Sunday, December 28, 2008

Gene Conversion and Drosophila Duplications

The study of duplicated genes is an important topic in evolution and population genetics. A recent paper in PLoS Genetics by Osada and Innan (Duplication and Gene Conversion in the Drosophila melanogaster Genome) makes some interesting observations about the role of gene conversation in shaping patterns of sequence evolution in Drosophila segmental duplications. Osada and Innan discuss other topics in their paper, but I want to use this mostly as an opportunity to lay out some comments on gene conversion.

Gene conversion is one of the potential ways of resolving the Holiday structure intermediate formed between two DNA molecules during recombination or other repair process involving double strand breaks. A lot of the players involved are known, and if you have access I recommend this recent review by Chen et al.

Instead of considering gene conversion mechanistically, I am going to describe the consequences of gene conversation using a simple genetic example. Consider a diploid eukaryotic organism where the four meiotic products can be directly observed (eg, a fungus such as Saccharomyces cerevisiae). For some heterozygous locus (with the two alleles A and a) the expectation is that two of the gametes will carry the A allele and the remaining two will carry the a allele. This is depicted below, and is the situation taught in all of the intro textbooks, and is consistent with what is most often observed.

Meiosis without gene conversion:

Sometimes, though, an unexpected outcome may be observed. Instead of the expected 2:2 ratio, there may be 3 gametes with the A allele and only 1 gamete that carries the a allele.

Meiosis with gene conversion:

What happened? At some point following replication (so that each homolog is represented by two sister chromatids), there was a transfer of sequence information from one of the A chromatids to one of the chromatids that carried an a. This transfer was non-reciprocal and unidirectional. The end result is that the sequence of an a allele was converted to match that of an A.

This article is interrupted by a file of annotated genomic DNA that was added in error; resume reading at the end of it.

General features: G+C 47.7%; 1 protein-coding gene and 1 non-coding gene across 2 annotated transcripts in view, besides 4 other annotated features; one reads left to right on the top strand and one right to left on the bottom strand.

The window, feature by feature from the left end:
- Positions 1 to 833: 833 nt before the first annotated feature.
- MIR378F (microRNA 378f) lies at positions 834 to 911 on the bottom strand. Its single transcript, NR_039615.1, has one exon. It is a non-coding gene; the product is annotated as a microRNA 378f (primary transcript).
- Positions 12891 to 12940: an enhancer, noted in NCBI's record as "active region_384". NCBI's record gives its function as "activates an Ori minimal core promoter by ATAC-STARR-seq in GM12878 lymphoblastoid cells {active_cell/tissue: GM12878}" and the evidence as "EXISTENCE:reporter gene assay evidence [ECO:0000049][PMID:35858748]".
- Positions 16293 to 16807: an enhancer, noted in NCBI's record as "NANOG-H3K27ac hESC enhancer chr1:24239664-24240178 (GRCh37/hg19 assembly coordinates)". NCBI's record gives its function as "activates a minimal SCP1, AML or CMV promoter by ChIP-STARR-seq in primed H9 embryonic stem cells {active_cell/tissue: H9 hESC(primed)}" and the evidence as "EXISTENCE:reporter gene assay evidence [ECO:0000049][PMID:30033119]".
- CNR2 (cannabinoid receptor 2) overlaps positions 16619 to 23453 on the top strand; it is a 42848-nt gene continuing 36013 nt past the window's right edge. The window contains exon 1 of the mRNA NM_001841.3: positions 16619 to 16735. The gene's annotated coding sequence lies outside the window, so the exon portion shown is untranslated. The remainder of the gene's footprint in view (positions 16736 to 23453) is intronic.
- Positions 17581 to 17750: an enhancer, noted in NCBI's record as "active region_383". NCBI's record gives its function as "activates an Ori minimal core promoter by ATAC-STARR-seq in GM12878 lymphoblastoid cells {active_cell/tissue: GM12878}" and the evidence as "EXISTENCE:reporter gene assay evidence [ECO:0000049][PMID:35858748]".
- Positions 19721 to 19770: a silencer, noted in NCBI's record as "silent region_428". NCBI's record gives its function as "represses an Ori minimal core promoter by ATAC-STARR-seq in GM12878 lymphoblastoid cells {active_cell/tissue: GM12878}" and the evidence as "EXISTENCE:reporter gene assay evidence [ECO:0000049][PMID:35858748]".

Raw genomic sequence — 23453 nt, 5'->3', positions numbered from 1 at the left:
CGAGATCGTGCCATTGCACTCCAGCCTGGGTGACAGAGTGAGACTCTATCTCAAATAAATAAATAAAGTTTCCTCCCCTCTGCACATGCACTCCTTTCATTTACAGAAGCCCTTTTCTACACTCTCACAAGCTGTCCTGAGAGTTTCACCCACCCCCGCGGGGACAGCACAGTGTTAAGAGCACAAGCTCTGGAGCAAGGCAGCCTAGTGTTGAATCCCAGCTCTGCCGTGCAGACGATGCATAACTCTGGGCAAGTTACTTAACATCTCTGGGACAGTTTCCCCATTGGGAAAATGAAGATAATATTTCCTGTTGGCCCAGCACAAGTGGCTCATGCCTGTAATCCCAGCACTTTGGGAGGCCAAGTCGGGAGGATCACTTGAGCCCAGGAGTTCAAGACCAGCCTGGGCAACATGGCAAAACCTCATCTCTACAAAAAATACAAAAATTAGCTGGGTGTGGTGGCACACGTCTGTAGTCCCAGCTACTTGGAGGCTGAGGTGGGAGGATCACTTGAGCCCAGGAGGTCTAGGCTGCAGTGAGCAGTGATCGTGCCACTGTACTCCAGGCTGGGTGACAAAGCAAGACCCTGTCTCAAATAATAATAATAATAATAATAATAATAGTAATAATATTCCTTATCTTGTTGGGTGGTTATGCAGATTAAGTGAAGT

It turns out that such a gene conversion process can occur whenever there is sequence homology between two different DNA strands (NB: although named gene conversion, this process can alter any sequences that have sufficient homology with each other. The altered regions do not have to be "genes".) Of course, this is clearly the case for corresponding loci on homologous chromosomes, but it also the case between paralogous sequences. Paralogs are simply the individual copies of a duplicated stretch of DNA that is found at multiple locations in the haploid genome. How this can work is illustrated below, where the flowchart schematically follows a single chromosome over many generations.

Gene Conversion and Duplicated Sequences:

The diagram starts be considering a single stretch of sequence on the p-arm (short arm) of the depicted chromosome. This stretch is indicated by the red box, and at this point is unique within this particular genome. At some time, an intrachromosomal duplication event occurs, and the indicated sequence is copied onto another location on the same chromosome (in this example). The red box is now duplicated. In a haploid genome that sequence is present two times.